Am I a Bad Parenting because I don’t know how to Discipline my Kids?

I’ve had many clients ask me if they’re bad parents just because they don’t have a clue how to effectively discipline their children.  I always answer with a chuckle as if every parent who couldn’t discipline is bad than there sure are a lot of lousy parents out there.  

Not knowing how to discipline children is extremely common.  How would you know how to do it if you haven’t had children before?  Yes, some of it is common sense but a lot is training and practice.  I learned how to discipline kids by babysitting and volunteering in daycare centres when I was about 13.  I was always put with the challenging kids as enjoyed figuring out how to handle them.  I used a combination of leadership and fun which I carried right through all the kids/teens I worked with through out the years and certainly while raising my own two kids.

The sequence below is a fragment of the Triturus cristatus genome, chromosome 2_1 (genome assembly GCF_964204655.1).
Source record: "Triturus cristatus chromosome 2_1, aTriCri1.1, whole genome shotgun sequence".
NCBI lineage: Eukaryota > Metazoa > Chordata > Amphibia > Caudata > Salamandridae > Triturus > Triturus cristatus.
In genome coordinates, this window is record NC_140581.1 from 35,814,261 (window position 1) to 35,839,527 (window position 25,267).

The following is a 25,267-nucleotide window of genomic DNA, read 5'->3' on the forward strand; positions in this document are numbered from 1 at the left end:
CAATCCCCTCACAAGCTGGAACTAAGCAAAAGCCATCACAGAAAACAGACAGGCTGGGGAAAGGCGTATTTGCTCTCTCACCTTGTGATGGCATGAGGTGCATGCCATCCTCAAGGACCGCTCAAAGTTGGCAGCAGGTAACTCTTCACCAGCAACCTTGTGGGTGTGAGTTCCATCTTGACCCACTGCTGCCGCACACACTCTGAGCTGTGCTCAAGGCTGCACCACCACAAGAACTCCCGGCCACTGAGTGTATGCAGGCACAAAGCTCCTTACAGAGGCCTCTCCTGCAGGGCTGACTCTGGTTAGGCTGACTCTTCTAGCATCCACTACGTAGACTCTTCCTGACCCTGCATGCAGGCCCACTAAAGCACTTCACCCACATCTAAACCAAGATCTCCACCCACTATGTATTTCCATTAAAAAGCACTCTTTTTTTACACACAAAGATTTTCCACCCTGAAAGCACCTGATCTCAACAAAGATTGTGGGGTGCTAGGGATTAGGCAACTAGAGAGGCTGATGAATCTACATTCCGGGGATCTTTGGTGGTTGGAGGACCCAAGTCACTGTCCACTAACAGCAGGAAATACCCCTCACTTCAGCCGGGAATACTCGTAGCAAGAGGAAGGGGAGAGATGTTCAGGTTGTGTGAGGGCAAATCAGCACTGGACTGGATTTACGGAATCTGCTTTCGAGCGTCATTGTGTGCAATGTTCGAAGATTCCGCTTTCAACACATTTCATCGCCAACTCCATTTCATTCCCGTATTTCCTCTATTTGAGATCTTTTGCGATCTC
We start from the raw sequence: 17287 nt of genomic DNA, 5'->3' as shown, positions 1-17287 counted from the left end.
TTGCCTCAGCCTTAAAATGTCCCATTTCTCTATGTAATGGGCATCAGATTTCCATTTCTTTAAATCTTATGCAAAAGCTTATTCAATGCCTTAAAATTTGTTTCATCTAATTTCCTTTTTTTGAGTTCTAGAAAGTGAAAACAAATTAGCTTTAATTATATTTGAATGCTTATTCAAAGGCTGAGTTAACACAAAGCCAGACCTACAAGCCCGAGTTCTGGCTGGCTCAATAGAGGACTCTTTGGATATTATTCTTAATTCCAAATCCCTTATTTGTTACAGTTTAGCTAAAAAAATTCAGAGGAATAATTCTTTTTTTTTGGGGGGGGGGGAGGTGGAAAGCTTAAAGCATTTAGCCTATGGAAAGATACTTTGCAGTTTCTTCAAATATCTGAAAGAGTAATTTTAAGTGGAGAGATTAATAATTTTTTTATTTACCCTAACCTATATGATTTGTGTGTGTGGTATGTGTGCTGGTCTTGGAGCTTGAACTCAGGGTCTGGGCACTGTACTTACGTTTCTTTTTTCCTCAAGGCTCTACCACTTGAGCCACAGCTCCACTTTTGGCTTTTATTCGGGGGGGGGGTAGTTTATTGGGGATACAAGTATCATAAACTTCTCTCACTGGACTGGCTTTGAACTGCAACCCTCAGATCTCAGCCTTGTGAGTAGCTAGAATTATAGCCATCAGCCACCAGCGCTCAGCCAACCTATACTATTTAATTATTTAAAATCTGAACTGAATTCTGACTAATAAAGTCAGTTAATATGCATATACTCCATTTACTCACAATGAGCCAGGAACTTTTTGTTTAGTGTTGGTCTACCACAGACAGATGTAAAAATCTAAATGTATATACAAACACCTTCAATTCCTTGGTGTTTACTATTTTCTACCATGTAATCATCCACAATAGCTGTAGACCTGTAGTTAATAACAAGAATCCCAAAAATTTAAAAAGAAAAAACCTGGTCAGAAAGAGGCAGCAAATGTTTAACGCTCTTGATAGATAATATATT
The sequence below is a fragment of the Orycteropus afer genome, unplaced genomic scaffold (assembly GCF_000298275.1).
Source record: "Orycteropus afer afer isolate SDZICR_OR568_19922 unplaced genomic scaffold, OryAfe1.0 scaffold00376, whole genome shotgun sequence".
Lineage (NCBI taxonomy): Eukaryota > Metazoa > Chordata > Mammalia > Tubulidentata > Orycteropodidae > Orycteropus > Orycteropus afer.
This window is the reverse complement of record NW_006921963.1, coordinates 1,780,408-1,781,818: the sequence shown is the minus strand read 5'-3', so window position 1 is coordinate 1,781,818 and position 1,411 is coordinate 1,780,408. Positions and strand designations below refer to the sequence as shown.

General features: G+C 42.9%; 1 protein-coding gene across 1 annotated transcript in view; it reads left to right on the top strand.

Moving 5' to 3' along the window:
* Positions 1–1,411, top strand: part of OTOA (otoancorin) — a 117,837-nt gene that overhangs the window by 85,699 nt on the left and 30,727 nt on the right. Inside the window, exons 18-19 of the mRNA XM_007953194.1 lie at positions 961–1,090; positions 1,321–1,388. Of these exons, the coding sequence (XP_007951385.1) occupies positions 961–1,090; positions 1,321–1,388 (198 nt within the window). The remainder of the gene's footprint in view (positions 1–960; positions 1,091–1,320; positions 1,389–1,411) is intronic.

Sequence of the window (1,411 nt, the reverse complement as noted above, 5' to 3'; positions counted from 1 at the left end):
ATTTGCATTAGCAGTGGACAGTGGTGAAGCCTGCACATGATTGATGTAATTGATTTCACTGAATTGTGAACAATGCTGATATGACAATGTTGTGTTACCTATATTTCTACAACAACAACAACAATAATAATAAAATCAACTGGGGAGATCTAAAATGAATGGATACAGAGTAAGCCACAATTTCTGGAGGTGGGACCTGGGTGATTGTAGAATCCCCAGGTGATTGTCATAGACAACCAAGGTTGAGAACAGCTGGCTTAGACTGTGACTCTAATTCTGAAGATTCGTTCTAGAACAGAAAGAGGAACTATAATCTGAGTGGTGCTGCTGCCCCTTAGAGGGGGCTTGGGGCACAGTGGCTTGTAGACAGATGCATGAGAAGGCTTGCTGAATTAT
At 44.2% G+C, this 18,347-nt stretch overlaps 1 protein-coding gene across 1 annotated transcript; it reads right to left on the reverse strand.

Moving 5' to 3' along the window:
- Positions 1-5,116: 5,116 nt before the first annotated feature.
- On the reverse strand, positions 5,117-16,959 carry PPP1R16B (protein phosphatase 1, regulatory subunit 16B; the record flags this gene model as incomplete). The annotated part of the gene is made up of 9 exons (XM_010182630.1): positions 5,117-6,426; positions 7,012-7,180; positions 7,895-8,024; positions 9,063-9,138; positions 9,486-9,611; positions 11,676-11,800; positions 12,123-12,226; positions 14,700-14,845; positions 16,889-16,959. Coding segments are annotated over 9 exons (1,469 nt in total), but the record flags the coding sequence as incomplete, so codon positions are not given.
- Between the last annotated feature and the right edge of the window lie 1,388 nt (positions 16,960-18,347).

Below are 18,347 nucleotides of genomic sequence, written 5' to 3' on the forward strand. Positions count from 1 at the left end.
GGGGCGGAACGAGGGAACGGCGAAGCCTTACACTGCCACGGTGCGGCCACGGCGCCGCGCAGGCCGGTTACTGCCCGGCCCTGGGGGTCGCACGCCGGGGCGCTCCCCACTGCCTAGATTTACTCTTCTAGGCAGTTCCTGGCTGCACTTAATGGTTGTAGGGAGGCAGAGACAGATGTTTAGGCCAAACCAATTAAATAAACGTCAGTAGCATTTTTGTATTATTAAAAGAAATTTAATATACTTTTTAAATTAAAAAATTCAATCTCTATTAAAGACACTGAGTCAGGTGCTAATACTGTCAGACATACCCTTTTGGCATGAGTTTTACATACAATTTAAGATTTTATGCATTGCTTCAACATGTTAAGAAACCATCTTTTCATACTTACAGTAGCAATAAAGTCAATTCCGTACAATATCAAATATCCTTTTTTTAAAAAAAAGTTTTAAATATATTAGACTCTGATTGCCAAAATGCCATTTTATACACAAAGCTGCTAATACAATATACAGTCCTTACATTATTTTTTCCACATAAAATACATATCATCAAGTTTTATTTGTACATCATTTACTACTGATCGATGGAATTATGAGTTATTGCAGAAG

So if you don’t know how to discipline, then you can learn how to do it.  Discipline is what leads to self-discipline.  Kids aren’t born with self-discipline, it’s up to us to teach then, that’s why disciplining them is so important. 

You can’t effectively discipline without your children’s respect, but once you have it discipline is approximately:

99% positive encouragement and 1% punishment  (if even that)

So what if you’re currently at 50% and 50%, or maybe even worse?  How long does it take to get respect?  That depends on 2 things:

  • the age of your children
  • your willingness to replace old habits with new ones